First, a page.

Democracy and participation:
Democracy = a political system based on the idea that government should serve the interests of the people.
Legitimacy = the extent to which a government has the right to rule and exercise power.
Power vs. Authority:
* Power= the ability to make someone do something that they would not do of their own free will
* E.g - Coercion – the use of force to achieve ends – the military
* Authority = the right to exercise power (based on the consent of those being ruled)
* E.g - Legal/rational – HOC
* E.g – Traditional – HOL
Modern democracies have:
Peaceful transition of power
Free, fair and regular elections
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g - Tom Brake = MP for Carshalton and Wallington – fought on behalf of constituents to stop St.Helier being closed
* The houses of parliament represent the different views of society
* E.g - In recent debates on tuition fees, MPs have represented the views of students, universities and business leaders
* Mainstream parties represent the whole nation
* E.g - Labour claim to represent ‘the national interest’ rather than just the interest of one social class – “the one-nation party” – Ed Milliband
* Pressure groups represent different interests
* E.g - The Countryside Alliance represented the views of their members against Tony Blair’s Labour government
* Media represent their readers’ views
* E.g - The Daily Mail represents the anti-immigration views of its readers
* Criticisms of representative democracy in the UK:
* Elections to the UK parliament are unfair, with some parties being over-represented (Labour) and some being under-represented (Liberal Democrats)
* HOL has considerable power, but is not elected
* Some pressure groups are more powerful than others
* Reduces accountability of the government
* No clear link to MEPs
* Governments are not truly representative as they are always elected with the minority of the electorates vote.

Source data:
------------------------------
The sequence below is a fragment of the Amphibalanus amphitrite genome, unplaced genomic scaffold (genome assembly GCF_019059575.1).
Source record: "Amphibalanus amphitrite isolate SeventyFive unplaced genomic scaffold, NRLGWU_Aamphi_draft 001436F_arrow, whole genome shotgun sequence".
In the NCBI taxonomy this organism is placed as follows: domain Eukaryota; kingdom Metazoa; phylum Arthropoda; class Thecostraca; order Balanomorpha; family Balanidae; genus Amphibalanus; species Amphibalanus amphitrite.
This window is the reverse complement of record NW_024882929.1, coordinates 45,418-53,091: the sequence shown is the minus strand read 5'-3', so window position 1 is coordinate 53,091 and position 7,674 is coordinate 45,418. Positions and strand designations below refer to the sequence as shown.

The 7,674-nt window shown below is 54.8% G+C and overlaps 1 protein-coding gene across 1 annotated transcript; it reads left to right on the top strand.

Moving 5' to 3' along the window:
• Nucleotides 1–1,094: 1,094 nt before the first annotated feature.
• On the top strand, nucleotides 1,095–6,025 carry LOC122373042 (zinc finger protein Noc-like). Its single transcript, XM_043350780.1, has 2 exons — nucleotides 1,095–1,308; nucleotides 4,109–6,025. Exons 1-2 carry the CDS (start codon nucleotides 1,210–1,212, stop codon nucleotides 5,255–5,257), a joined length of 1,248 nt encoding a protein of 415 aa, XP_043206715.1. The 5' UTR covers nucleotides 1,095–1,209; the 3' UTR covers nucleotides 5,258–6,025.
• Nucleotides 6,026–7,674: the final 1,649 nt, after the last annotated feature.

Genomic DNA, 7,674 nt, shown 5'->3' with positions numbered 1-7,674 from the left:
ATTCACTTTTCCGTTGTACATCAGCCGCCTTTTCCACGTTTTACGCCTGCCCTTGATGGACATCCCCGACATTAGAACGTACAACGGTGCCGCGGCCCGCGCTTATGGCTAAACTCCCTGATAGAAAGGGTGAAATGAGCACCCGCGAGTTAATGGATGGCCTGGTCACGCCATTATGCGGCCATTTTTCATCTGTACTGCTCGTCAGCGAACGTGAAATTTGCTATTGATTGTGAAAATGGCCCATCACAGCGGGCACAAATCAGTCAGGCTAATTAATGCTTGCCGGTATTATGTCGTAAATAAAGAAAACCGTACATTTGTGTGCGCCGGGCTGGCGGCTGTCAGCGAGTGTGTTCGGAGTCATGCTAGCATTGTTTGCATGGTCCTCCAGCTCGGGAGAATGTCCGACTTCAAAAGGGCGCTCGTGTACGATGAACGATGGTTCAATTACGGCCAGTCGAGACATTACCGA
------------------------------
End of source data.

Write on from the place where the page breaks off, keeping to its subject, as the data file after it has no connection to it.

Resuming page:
(e.g – 2005-2010 Labour government was elected with only 35% of the popular vote)
* Normally incorporates a bill of rights to protect the interests of individuals and minorities
* Power is normally divided and separated – ‘separation of powers’ distributes power between different branches of government
* There is a system of ‘checks and balances’ that allows these branches to control each others powers
* Strong safeguards on freedoms
* Tolerant society
Is the UK a Liberal democracy?
Features that conform | Features that do not conform | Mixed conformity |
* There are free regular and fair elections | * No codified and entrenched constitution | * Elections by FPTP are seen as unfair |
* Government is accountable to the people and parliament | * House of Lords and Head of State is not elected | * Rights are protected by can be set aside my Parliament |
* Parties and pressure groups are tolerated | * PM has arbitrary powers | * No separation of powers between the legislature and executive (govt) |
* Representative democracy in the UK is often described as parliamentary democracy because parliament dominates the political system and representation traditionally occurs through parliament.
* Parliament is sovereign and has ultimate power
* Laws will only be enforced if legitimised by the UK parliament
* Government is drawn from parliament
* Parliament ensures the geographical and social representation of all parts of the UK
* Minority cultures and ideas are tolerated
* Power is widely dispersed